could have no tendency to increase the sum total of crime in England; on the contrary, it would tend directly to diminish it. And if these criminals were transported to a far distant settlement, in which, after their period of punishment had expired, new scenes and new circumstances would open up to them new prospects, (while their hopeless removal from the theatre of their former crimes would also shield them from the influence of their former temptations,) I am confident that, in the greater number of instances, they would also manifest new dispositions, by pursuing a new course of life.
3. And surely such a mode of treating a criminal, (I mean, a criminal who has already undergone punishment in England,) is unspeakably more humane than the one recommended by Archbishop Whately, and pursued in the United States of America,—that of sentencing him again and again to imprisonment and hard labour in gaols and penitentiaries, till at last, in perfect recklessness, he comes to regard a prison as his home and his country;—and the hopeless condition of his existence, that of enmity towards the whole human race.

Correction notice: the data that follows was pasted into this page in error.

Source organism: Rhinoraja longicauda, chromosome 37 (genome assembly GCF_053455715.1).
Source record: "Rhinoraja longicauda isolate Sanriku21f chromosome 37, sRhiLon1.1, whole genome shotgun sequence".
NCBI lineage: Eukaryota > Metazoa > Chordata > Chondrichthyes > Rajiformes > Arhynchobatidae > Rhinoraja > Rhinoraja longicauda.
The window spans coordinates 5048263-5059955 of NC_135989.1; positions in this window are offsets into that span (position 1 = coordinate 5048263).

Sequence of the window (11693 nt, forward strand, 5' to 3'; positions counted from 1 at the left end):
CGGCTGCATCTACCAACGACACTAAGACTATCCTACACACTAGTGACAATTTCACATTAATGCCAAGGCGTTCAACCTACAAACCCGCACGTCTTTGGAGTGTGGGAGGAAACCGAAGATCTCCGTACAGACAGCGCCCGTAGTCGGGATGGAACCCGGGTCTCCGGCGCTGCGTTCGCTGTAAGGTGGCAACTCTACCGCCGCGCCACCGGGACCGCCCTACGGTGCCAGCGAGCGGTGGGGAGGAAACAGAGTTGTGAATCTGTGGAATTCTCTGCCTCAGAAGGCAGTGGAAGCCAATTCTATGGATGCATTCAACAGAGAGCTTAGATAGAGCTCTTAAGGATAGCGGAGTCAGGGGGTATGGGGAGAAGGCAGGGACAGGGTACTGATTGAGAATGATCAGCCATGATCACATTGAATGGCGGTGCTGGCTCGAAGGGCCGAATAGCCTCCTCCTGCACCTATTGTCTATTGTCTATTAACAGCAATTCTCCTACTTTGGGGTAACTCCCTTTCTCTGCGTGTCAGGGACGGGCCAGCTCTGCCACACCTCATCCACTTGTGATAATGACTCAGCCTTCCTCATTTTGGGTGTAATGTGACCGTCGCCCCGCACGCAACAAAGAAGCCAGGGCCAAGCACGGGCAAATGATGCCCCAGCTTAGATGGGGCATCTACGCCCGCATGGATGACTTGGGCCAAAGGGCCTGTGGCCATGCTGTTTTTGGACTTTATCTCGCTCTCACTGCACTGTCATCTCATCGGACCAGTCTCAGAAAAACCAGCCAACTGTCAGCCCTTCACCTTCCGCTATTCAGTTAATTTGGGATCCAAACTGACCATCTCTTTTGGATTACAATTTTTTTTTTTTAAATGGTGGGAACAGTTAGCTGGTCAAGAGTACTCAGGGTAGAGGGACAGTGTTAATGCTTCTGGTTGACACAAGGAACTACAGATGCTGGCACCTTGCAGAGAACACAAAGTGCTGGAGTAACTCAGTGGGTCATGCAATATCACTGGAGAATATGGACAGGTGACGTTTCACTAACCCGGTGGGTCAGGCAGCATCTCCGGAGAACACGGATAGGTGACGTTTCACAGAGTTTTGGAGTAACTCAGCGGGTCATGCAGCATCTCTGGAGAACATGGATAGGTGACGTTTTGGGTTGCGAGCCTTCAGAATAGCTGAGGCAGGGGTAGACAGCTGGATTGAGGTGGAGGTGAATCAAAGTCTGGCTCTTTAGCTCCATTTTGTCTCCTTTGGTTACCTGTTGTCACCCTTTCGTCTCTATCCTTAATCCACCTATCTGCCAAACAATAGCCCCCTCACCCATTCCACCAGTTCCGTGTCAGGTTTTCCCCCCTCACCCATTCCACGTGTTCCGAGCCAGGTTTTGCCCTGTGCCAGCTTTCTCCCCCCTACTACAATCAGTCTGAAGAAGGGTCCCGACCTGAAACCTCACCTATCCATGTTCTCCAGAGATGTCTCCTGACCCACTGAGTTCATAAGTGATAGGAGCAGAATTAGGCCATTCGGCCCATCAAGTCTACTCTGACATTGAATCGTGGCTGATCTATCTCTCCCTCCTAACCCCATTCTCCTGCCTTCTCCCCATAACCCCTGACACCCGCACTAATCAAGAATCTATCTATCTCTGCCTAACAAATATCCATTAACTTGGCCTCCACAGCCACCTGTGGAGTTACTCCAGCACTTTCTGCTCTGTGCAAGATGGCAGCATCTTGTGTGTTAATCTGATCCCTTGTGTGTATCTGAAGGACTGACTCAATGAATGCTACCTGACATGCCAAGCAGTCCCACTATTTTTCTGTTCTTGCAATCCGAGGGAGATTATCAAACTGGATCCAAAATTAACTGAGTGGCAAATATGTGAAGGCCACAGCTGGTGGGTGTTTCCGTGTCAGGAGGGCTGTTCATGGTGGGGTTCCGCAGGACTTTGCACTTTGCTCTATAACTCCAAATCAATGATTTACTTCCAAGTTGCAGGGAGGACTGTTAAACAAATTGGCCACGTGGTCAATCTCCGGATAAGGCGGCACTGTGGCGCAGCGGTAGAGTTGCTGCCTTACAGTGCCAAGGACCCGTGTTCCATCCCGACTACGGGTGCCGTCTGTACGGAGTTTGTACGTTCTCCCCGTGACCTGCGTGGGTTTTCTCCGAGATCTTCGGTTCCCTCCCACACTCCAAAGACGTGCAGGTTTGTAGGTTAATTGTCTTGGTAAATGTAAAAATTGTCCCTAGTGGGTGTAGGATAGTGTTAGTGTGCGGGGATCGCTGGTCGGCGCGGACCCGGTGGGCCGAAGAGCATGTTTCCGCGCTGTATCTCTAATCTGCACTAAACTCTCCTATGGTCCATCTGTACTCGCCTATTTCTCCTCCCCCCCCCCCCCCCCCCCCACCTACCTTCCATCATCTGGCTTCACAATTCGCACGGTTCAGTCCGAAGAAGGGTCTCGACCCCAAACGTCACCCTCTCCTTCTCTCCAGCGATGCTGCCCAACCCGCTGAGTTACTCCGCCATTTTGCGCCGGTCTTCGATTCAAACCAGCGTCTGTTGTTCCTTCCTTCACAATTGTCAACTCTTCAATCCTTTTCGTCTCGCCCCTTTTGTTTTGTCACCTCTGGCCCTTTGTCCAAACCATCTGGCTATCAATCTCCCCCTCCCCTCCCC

"That a punishment," observes Beccaria, "may not be an act of violence of one or of many against a private member of society, it should be public,